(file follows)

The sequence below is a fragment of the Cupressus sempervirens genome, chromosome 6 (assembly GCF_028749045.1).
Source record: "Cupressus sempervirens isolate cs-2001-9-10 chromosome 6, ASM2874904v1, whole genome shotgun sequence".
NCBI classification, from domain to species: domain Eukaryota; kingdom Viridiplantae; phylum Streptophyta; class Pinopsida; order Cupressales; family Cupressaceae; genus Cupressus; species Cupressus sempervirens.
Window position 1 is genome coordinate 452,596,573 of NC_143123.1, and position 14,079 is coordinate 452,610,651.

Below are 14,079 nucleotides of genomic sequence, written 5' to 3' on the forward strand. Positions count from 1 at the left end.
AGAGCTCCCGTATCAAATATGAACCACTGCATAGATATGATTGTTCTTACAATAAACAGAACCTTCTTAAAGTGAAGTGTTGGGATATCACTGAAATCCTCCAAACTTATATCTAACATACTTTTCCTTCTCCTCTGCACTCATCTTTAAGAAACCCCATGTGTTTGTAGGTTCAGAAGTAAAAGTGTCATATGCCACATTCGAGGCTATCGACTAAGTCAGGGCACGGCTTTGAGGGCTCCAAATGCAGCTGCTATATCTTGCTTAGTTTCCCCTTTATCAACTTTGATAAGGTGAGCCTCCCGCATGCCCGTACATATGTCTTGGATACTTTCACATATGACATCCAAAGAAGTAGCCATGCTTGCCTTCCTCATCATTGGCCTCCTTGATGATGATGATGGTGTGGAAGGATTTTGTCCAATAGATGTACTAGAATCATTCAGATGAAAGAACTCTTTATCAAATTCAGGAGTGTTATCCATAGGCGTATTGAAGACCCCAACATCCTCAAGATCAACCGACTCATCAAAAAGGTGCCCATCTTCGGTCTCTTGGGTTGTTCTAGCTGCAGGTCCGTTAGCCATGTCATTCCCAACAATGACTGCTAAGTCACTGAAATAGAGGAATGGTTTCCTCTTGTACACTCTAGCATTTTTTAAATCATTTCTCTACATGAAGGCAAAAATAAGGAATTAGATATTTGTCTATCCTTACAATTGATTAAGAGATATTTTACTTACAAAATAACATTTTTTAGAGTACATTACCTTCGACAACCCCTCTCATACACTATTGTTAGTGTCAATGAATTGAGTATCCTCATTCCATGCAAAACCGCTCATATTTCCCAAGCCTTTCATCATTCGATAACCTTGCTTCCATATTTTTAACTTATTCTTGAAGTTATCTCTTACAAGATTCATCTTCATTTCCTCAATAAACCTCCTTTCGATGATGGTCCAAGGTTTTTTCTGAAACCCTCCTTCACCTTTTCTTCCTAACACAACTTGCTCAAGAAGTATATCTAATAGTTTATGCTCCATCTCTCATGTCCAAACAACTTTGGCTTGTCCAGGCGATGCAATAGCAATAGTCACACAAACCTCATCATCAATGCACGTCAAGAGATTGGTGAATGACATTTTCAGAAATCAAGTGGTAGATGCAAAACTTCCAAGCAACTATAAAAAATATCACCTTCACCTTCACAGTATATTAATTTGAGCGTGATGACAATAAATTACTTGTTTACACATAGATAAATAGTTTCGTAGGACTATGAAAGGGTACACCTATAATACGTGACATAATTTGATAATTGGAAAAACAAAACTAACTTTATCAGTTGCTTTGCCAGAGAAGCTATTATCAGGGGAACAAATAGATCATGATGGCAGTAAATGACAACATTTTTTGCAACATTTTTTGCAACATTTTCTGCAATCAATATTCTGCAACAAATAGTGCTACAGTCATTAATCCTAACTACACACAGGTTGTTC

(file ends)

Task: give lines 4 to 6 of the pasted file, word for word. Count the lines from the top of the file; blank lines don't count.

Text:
Window position 1 is genome coordinate 452,596,573 of NC_143123.1, and position 14,079 is coordinate 452,610,651.

Below are 14,079 nucleotides of genomic sequence, written 5' to 3' on the forward strand. Positions count from 1 at the left end.
AGAGCTCCCGTATCAAATATGAACCACTGCATAGATATGATTGTTCTTACAATAAACAGAACCTTCTTAAAGTGAAGTGTTGGGATATCACTGAAATCCTCCAAACTTATATCTAACATACTTTTCCTTCTCCTCTGCACTCATCTTTAAGAAACCCCATGTGTTTGTAGGTTCAGAAGTAAAAGTGTCATATGCCACATTCGAGGCTATCGACTAAGTCAGGGCACGGCTTTGAGGGCTCCAAATGCAGCTGCTATATCTTGCTTAGTTTCCCCTTTATCAACTTTGATAAGGTGAGCCTCCCGCATGCCCGTACATATGTCTTGGATACTTTCACATATGACATCCAAAGAAGTAGCCATGCTTGCCTTCCTCATCATTGGCCTCCTTGATGATGATGATGGTGTGGAAGGATTTTGTCCAATAGATGTACTAGAATCATTCAGATGAAAGAACTCTTTATCAAATTCAGGAGTGTTATCCATAGGCGTATTGAAGACCCCAACATCCTCAAGATCAACCGACTCATCAAAAAGGTGCCCATCTTCGGTCTCTTGGGTTGTTCTAGCTGCAGGTCCGTTAGCCATGTCATTCCCAACAATGACTGCTAAGTCACTGAAATAGAGGAATGGTTTCCTCTTGTACACTCTAGCATTTTTTAAATCATTTCTCTACATGAAGGCAAAAATAAGGAATTAGATATTTGTCTATCCTTACAATTGATTAAGAGATATTTTACTTACAAAATAACATTTTTTAGAGTACATTACCTTCGACAACCCCTCTCATACACTATTGTTAGTGTCAATGAATTGAGTATCCTCATTCCATGCAAAACCGCTCATATTTCCCAAGCCTTTCATCATTCGATAACCTTGCTTCCATATTTTTAACTTATTCTTGAAGTTATCTCTTACAAGATTCATCTTCATTTCCTCAATAAACCTCCTTTCGATGATGGTCCAAGGTTTTTTCTGAAACCCTCCTTCACCTTTTCTTCCTAACACAACTTGCTCAAGAAGTATATCTAATAGTTTATGCTCCATCTCTCATGTCCAAACAACTTTGGCTTGTCCAGGCGATGCAATAGCAATAGTCACACAAACCTCATCATCAATGCACGTCAAGAGATTGGTGAATGACATTTTCAGAAATCAAGTGGTAGATGCAAAACTTCCAAGCAACTATAAAAAATATCACCTTCACCTTCACAGTATATTAATTTGAGCGTGATGACAATAAATTACTTGTTTACACATAGATAAATAGTTTCGTAGGACTATGAAAGGGTACACCTATAATACGTGACATAATTTGATAATTGGAAAAACAAAACTAACTTTATCAGTTGCTTTGCCAGAGAAGCTATTATCAGGGGAACAAATAGATCATGATGGCAGTAAATGACAACATTTTTTGCAACATTTTTTGCAACATTTTCTGCAATCAATATTCTGCAACAAATAGTGCTACAGTCATTAATCCTAACTACACACAGGTTGTTC